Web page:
Re: Sum of weights idea for CFS PI

From: Youssef Esmat
Date: Thu Oct 06 2022 - 15:40:29 EST

On Thu, Oct 6, 2022 at 8:53 AM Joel Fernandes <joel@xxxxxxxxxxxxxxxxx> wrote:
>
> On Wed, Oct 5, 2022 at 6:04 AM Qais Yousef <qais.yousef@xxxxxxx> wrote:
> >
> > Hi Joel
> >
> > On 10/04/22 16:27, Joel Fernandes wrote:
> >
> > [...]
> >
> > > I am treating the following the same:
> > >
> > > a. when A is running, it would be as above.
> > > b. but if A was sleeping, B, C, and D would get 1/3.
> > >
> > > similar to
> > >
> > > a. when A is running *and blocked on C for all its runtime*
> > > ^^ -- in this case, B and D should not have their distributions
> > > changed at all because they are not participating in the
> > > lock acquire and release. So they should neither be hurt
> > > any more, nor be boosted. They should simply stay same [1]
> > >
> > > b. but if A was sleeping, B, C, and D would get 1/3.
> > >
> > >
> > > [1] Why? Consider 3 tasks in the all-RT case, A high, B medium and C low prio.
> > >
> > > If all are running 100% and A does not block on C, B is blocked by A
> > > indefinitely. So the prio of A and B are inverted. We seek to rectify this, that
> > > is we need make changes such that, B is returned back to the blocked state. We
> > > do this by boosting C.
> > >
> > > In other words, the prio inheritance will cause B's distribution to not be
> > > changed (it was supposed to be blocked before and it is now going to be blocked
> > > state again).
> > >
> > > CFS should not behave any differently, B's distribution should not be changed
> > > before/after the priority inhertiance of A by C. That's just my opinion - and
> > > that's how I calculated to distribution. With that mind, could you go back to
> > > seeing if my math was originally correct or did I mess something up?
> >
> > It's not about the math. But I think the before and after can't be the same for
> > C..
>
> C is acquiring/releasing the lock so I expect its distribution to
> change. I was talking about the poor B who has nothing to do with the
> lock.
>
> > > > I don't think this is valid. If A is blocked on C for 50% of the time, and
> > > > sleeping for 50% of the time, when did it get blocked/unblocked?
> > > >
> > > > This will have an impact on the average share for C and skew it, no?
> > > >
> > > > Unless I missed something, the average share of C being (3/5 + 1/3) is an
> > > > impossible state. You need to consider the portion of time when C runs as 1/5,
> > > > when A is actually not blocked on anything, too.
> > > >
> > > > Hmm actually I just re-read your statement below and you just say 3/5 (18/30)
> > > > is too much. You didn't consider the average. I'll leave the above in hope to
> > > > help me understand what am I missing and where I went wrong :-)
> > > >
> > > > Generally IMHO looking at the average will not help. I think if the share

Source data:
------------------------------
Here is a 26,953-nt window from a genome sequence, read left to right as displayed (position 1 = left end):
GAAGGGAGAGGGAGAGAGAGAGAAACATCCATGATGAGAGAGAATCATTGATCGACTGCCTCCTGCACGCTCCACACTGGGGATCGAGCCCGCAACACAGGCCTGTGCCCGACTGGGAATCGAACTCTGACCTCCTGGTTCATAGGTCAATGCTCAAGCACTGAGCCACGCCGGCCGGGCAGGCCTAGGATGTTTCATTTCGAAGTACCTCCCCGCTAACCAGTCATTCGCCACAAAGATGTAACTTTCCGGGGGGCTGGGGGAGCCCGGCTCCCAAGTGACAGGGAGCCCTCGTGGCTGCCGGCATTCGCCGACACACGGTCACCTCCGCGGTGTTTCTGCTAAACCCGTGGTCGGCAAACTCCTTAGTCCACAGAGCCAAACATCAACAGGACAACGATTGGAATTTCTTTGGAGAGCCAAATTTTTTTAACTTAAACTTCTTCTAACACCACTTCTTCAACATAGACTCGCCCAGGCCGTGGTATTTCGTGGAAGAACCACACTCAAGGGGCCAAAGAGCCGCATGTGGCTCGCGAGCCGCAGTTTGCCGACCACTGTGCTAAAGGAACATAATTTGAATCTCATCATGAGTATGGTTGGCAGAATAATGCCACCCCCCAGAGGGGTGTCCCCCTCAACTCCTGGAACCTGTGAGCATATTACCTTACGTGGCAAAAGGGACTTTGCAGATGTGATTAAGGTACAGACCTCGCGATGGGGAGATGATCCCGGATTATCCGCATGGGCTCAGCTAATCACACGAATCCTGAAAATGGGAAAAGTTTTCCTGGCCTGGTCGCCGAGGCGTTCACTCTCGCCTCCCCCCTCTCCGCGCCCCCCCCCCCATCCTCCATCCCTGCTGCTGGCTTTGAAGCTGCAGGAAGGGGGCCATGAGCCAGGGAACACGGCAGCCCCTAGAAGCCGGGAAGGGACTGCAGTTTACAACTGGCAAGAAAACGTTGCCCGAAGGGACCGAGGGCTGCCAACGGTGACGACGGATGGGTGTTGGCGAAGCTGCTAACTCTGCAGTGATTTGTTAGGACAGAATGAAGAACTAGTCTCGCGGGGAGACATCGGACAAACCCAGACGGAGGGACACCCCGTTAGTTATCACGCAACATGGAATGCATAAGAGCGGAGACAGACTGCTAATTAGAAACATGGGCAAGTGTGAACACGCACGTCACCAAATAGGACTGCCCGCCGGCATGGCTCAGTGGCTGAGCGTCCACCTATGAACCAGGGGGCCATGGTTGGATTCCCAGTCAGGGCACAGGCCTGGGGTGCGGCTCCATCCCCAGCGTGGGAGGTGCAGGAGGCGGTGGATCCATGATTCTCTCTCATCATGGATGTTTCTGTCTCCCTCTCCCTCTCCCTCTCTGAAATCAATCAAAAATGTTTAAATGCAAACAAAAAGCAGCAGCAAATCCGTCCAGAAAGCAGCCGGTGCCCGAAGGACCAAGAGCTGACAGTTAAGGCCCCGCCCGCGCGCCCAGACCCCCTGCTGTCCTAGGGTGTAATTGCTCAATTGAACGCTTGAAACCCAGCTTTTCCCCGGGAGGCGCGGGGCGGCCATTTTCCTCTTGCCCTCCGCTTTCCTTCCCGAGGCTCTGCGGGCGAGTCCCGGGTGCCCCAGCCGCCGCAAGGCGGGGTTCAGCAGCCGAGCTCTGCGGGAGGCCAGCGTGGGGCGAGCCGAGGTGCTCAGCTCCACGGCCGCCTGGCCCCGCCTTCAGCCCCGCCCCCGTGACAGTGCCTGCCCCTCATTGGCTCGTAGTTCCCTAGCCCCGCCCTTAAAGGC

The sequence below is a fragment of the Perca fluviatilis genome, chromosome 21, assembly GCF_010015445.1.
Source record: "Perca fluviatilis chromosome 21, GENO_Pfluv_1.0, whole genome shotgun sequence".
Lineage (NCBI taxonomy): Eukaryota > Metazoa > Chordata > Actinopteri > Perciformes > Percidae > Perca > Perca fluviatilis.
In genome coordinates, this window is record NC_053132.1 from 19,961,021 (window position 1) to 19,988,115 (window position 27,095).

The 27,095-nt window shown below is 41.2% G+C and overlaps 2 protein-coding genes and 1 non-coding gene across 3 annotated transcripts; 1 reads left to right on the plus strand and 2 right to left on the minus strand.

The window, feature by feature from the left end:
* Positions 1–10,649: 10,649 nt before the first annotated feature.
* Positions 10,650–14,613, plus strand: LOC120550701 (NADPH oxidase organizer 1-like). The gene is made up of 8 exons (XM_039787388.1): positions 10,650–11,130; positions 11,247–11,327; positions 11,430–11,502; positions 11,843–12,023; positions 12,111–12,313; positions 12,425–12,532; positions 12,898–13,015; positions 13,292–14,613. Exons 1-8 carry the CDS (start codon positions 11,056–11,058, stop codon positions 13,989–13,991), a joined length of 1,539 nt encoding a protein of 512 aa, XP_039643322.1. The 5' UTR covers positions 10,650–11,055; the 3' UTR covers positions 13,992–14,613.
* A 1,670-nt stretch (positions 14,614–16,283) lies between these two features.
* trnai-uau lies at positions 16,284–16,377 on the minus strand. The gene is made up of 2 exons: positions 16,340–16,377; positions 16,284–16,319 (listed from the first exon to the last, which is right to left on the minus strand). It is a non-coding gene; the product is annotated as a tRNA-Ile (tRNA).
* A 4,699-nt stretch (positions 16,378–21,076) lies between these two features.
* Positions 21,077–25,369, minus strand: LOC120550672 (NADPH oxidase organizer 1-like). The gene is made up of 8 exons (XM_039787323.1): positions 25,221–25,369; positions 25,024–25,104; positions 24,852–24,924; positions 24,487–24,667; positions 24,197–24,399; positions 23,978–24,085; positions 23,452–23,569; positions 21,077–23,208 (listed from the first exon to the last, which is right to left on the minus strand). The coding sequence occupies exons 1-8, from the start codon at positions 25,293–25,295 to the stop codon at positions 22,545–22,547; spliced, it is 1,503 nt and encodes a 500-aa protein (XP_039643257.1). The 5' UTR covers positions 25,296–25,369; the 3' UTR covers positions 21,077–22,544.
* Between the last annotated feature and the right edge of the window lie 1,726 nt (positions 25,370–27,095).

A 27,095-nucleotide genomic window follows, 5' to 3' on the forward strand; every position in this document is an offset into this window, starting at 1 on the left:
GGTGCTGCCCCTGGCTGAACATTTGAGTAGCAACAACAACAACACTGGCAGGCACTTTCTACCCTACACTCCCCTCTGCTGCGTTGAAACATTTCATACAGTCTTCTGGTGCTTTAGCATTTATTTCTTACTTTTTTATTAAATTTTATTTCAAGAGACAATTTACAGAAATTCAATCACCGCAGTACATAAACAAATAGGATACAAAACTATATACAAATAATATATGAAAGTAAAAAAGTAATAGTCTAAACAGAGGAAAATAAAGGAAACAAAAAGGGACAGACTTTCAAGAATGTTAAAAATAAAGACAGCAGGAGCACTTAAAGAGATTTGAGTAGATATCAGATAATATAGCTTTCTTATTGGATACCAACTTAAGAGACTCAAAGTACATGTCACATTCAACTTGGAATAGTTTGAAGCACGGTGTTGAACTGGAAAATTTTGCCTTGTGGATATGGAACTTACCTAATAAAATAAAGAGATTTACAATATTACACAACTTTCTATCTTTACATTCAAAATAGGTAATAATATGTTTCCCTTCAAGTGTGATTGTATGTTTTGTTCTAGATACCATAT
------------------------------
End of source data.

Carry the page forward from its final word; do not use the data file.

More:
> > > > values make sense in each state individually (and I believe they are), that
> > > > would be enough. AFAICS, B and D are still taking the right amount of time when
> > > > C inherits the bandwidth. And C by definition will run longer when A is blocked
> > > > on it for the whole duration of this blocked time.
> > >
> > > I was degenerating the case where A sleeps (say I/O) vs A blocks, to simplify
> > > the math, and then taking average of that. I think that's reasonable?
> >
> > I'm not sure. This is skewing the results in my view.
> >
> > I think the comparison should just be:
> >
> > 1) A, B, C, and D are all running and nothing gets blocked at all. Then shares
> > would be:
> >
> > 2/5, 1/5, 1/5, 1/5
> >
> > 2) A is blocked and C; B, C, D are running with no blocked time. Shares would
> > be:
> >
> > - , 1/5, 3/5, 1/5
> >
> > By definition, we want to treat A in (2) as RUNNING because as soon as
> > C unblocks A we should return to (1). From B and D perspective, their share is
> > not impacted throughout this transition. Which is AFAIU is what we want to
> > achieve.
> >
> > I think considering the sleeping time and averaging can lead to misleading
> > results if care is not taken.
>
> Yes, but that doesn't mean we can just ignore it. It is easy in my
> view to skew the inherited weight to a very large number, only to find
> that tasks unrelated to the lock acquire/release are "suffering"
> though they had nothing to do with the lock or the PI. But it is
> reasonable to try the simple approach first and see the impact.
>
> I also never said the averaging approach or consideration of sleeping
> time is perfect ;-)
>
> > Anyway - just trying to explain how I see it and why C is unlikely to be taking
> > too much time. I could be wrong. As Youssef said, I think there's no
> > fundamental problem here.
>
> I know on Android where they use smaller HZ, the large tick causes
> lots of problems for large nice deltas. Example if a highly niced task
> was to be preempted for 1ms, and preempts instead at 3ms, then the
> less-niced task will not be so nice (even less nice than it promised
> to be) any more because of the 2ms boost that the higher niced task
> got. This can lead the the sched_latency thrown out of the window. Not
> adjusting the weights properly can potentially make that problem much
> worse IMO.

Once C releases the lock it should get adjusted and A will get
adjusted also regardless of tick. At the point we adjust the weights
we have a chance to check for preemption and cause a reschedule.

If C doesn't release the lock quickly (hopefully rare), it should
continue to run at the adjusted weight since it is still blocking A.

>
> Thanks.